How This Year’s Eurovision Australia Decides Competition Is Different

From Dami Im to Kate Miller-Heidke, some epic names in music have represented Australia at the coveted Eurovision Song Contest. And as dedicated fans would know, there's quite the selection process involved to choose who waves the Aussie flag at the spectacular celebration of global music.
In recent years, the Eurovision – Australia Decides event has been held to allow local artists to show fans what they've got and a public vote then decides who will progress to the international event.
The first three contestants for the Eurovision – Australia Decides 2022 competition have now been announced, and not only are they familiar names to avid music lovers, but they each have unique stories and represent diverse communities, which is so important given Australia's multicultural mix.
Former Australian Idol contestant Paulini Curuenavuli, 2016 The X Factor winner Isaiah Firebrace, and musician Jaguar Jonze are in the running to be Australia's next Eurovision rep.
Image supplied
Isaiah Firebrace
Eurovision fans will have déjà vu seeing Firebrace's name in the lineup, as the 21-year-old Yorta Yorta and Gunditjmara man has already represented Australia on the international Eurovision stage in 2017.
But having him return to the competition is a reason to celebrate. Not only has he developed as an artist in the past five years, but having First Nations representation on a global scale is always an opportunity to welcome.
"I’ve grown so much as a singer, a performer and as a person since then and I’ve definitely got unfinished business," he said in a statement provided to Refinery29 Australia.
Fijian Australian Curuenavuli said she's particularly excited to be involved after the music industry suffered significantly during forced lockdowns amid the COVID-19 pandemic.
"Eurovision to me is like the Olympics for singers!" she said. "It brings together so many countries and cultures – and while it’s a competition I see it as uniting much of the world through music.”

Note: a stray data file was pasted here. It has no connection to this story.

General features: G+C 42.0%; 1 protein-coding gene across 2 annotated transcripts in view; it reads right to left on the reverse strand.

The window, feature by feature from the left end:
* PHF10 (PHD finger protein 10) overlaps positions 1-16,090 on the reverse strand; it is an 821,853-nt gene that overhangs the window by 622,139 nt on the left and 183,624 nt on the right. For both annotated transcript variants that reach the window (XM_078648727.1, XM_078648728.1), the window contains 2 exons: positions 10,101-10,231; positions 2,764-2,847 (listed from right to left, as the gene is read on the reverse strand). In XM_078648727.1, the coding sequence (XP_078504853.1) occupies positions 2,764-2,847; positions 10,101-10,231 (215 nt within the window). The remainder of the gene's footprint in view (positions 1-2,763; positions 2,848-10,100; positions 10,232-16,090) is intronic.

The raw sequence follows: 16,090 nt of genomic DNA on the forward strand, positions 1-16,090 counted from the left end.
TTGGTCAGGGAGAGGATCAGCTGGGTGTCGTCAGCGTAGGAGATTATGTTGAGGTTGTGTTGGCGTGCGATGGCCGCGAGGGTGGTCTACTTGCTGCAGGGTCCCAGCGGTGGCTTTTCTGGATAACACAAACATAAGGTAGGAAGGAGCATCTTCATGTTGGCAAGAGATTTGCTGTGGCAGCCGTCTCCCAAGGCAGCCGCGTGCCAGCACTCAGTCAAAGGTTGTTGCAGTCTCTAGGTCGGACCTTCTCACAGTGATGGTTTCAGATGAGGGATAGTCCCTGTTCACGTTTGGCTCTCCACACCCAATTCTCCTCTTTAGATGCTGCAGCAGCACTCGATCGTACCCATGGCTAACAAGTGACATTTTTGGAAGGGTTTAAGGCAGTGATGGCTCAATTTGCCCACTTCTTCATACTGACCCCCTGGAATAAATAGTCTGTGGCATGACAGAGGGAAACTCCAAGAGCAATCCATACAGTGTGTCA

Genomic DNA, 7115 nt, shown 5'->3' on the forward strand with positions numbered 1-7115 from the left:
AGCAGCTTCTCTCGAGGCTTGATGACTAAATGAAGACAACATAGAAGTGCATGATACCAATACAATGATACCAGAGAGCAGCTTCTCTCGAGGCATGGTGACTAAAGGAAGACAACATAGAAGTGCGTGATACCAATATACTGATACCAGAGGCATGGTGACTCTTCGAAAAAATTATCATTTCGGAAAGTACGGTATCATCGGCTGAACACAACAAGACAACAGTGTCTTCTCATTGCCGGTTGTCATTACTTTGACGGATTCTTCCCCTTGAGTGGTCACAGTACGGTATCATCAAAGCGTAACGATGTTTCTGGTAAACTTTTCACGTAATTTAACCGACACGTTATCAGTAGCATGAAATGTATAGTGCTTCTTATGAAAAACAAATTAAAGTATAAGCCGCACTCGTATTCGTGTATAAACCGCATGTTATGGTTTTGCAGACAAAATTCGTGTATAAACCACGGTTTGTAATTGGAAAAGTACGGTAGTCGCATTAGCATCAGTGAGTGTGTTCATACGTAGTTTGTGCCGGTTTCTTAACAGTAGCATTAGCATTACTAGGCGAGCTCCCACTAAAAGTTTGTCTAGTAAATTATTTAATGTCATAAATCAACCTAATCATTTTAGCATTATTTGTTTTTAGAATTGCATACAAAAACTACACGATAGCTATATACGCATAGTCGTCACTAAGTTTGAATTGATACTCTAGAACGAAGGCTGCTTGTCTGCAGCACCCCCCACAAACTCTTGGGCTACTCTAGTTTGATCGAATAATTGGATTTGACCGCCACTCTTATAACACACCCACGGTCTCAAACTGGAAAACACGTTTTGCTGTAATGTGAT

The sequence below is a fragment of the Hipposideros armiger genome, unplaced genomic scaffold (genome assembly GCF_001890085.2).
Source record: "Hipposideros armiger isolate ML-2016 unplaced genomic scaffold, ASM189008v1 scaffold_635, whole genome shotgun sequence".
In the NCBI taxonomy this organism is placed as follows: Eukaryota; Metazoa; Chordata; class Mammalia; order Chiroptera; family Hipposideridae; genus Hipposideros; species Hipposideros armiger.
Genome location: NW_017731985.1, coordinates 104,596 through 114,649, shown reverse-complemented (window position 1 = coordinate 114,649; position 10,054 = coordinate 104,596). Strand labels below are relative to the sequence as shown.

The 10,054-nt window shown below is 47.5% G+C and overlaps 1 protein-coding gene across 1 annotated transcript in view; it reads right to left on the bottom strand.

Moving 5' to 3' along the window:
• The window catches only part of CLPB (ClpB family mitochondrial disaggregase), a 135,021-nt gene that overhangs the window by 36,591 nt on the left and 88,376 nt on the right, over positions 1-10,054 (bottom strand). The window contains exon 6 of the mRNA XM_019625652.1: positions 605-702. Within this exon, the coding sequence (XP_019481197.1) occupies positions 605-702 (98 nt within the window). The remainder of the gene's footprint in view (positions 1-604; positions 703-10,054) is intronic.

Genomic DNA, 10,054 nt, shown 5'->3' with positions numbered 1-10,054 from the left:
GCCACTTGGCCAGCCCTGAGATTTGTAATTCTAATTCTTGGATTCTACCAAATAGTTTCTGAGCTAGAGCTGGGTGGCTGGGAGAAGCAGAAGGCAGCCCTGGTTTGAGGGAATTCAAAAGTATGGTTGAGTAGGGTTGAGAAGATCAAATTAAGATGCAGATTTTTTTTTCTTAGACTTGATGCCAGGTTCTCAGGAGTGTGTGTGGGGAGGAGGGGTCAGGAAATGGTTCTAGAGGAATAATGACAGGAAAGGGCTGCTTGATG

Photo by Rodin Eckenroth/Getty Images for G'Day USA
Paulini Curuenavuli
Meanwhile Jonze, born Deena Lynch, has her own important story to tell through her music and activism. The artist of Taiwanese-Australian heritage has been a leading voice in the #MeToo movement in the local music industry, as well as an anti-racism advocate.
During a time when we're still working towards better female and culturally diverse representation in music, it's important to have women like Jonze and Curuenavuli up on stage.
In a recent interview with Refinery29 Australia, Jonze said she believed Australia is "still so behind compared to other parts of the world" in terms of progressing towards greater racial equality, and representation within the arts.
"For so long, I had felt I had needed to whitewash myself both as a person and as an artist to be included and receive recognition," she said.
"At some point when I free up my emotional capacity, I hope to be able to do more to encourage an inclusive and safer environment for the next generation of Asian artists."
Image supplied
Jaguar Jonze
The opening night show for Eurovision – Australia Decides will be held on Friday, 25 February on the Gold Coast, where a jury will initially cast their votes.
Then a live televised final will take place on Saturday, 26 February where the public get their say and the winner is announced.
There will be more contenders revealed in the coming weeks, but the first three names are a promising nod towards embracing our diverse talent that deserves to be seen, recognised and celebrated.
Eurovision – Australia Decides 2022 airs on SBS and SBS On Demand on Saturday, February 26 at 8:30pm AEDT. Tickets to attend the live shows are now on sale and can be purchased here.
Want more? Get Refinery29 Australia’s best stories delivered to your inbox each week. Sign up here!

More from TV